Those were the days | The Daily Star
12:00 AM, August 15, 2010 / LAST MODIFIED: 12:00 AM, August 15, 2010

Those were the days

First person singular with Sharmili Ahmed


I was born on May 8, 1947, in my maternal village of Belur Chok in Murshidabad. I have a few memories of Rajshahi PN Girls High School, as it was my first school and I did my matriculation from there.
My paternal aunt held my hand when I first entered a classroom, while my father and uncle were waiting for me in the office. I felt no fear, as my mother had prepared me for my school days. According to her, school was a place to make friends, play and have tasty snacks. She even bought me a new dress, fed me sweets and put tasty snacks in my schoolbag on the first day of school.
I was very restless when I was little, with more male friends than female ones. Playing hadudu, danguli and marbles with the guys and stealing flowers with girls from the colony where we lived, were my favourite pastimes. Guavas were also on our list of things to steal. With the stolen flowers, we all would make garlands and put them on the classroom table. Seeing our efforts, our teacher always had a smile.
I was not an expert flower thief, as I was caught several times trying to steal roses and guavas. People always told of me to my mother, who would always say that no matter how small or large the prize was, stealing would remain stealing. While she was busy forbidding me to steal, I was busy forgetting her advice and preparing for my next adventure.
Hadudu and Chhi Buri were the most popular sports which we played in the school grounds. But the teachers would always tell us to stop disturbing the ongoing classes. So instead we would come indoors to start a new round of carom.
I was a movie fanatic when I was young. Watching films with friends at the Kolpona cinema hall, now named Utshob, was our favourite pastime. We watched Pakistani movies and never missed the chance to watch a movie starring Uttam-Suchitra. My family forbade me to do all these, as I was only a student of class nine, but to their dismay I would always drop my books at house just after school break, and run to the Kolpona hall. My grandma would joke about it and tell me to become a guard at the movie hall so that I could both earn a living and enjoy movies at the same time.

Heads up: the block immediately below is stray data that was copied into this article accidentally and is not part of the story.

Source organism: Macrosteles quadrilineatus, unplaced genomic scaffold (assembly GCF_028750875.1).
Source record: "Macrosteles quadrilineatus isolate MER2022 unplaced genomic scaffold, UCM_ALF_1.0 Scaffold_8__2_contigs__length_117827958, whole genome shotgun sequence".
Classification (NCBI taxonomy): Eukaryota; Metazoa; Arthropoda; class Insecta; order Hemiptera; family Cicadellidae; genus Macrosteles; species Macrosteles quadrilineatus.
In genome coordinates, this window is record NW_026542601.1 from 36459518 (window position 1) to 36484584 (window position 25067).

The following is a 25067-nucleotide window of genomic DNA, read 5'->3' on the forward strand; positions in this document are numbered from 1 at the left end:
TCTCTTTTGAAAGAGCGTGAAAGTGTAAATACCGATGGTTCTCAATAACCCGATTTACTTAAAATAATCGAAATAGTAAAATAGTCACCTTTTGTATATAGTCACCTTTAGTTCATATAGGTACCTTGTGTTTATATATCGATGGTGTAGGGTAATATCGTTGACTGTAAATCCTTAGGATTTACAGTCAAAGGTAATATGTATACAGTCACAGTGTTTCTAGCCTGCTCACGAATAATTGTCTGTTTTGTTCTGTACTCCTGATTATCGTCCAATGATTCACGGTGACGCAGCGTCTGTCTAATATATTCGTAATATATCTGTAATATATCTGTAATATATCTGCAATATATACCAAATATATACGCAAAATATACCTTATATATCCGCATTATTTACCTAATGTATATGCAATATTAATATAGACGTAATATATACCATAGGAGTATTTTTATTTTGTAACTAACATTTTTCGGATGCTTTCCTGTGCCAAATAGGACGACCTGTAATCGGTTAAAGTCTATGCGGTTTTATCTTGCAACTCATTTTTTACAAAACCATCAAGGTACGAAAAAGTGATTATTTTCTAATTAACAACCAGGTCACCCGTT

The biggest crisis of my childhood was during exams. The list of things-not-to-do during the exam season included watching films, reading storybooks, listening to radio plays. But no restriction could stop me from turning down the volume to secretly listen to plays by Kolkata Radio.
Growing up in a joint family meant fun all around, with no scope for loneliness to creep in. Our uncles would buy us candies as we kids jumped all around the house.
I will never forget my visits to my maternal village in Murshidabad, where I used to go once every summer for two months. All my siblings would join my mother in the long journey, and the wait for summer to arrive would always seem like eternity. We had to take a train from Rajshahi to Bahrampur, and then a car would take us all the way to Murshidabad. All my uncles and aunts would join us there, as the entire place turned into a large festival. All my cousins would run around the garden, collecting mangoes and playing games. Pithas were also made, which we ate all night. That joy was incomparable.
When we left Murshidabad, all our relatives would come forward to say parting words. They told us never to look back; but we always did and saw all of them crying, and broke into tears ourselves. I really wish to go back to those magical days.

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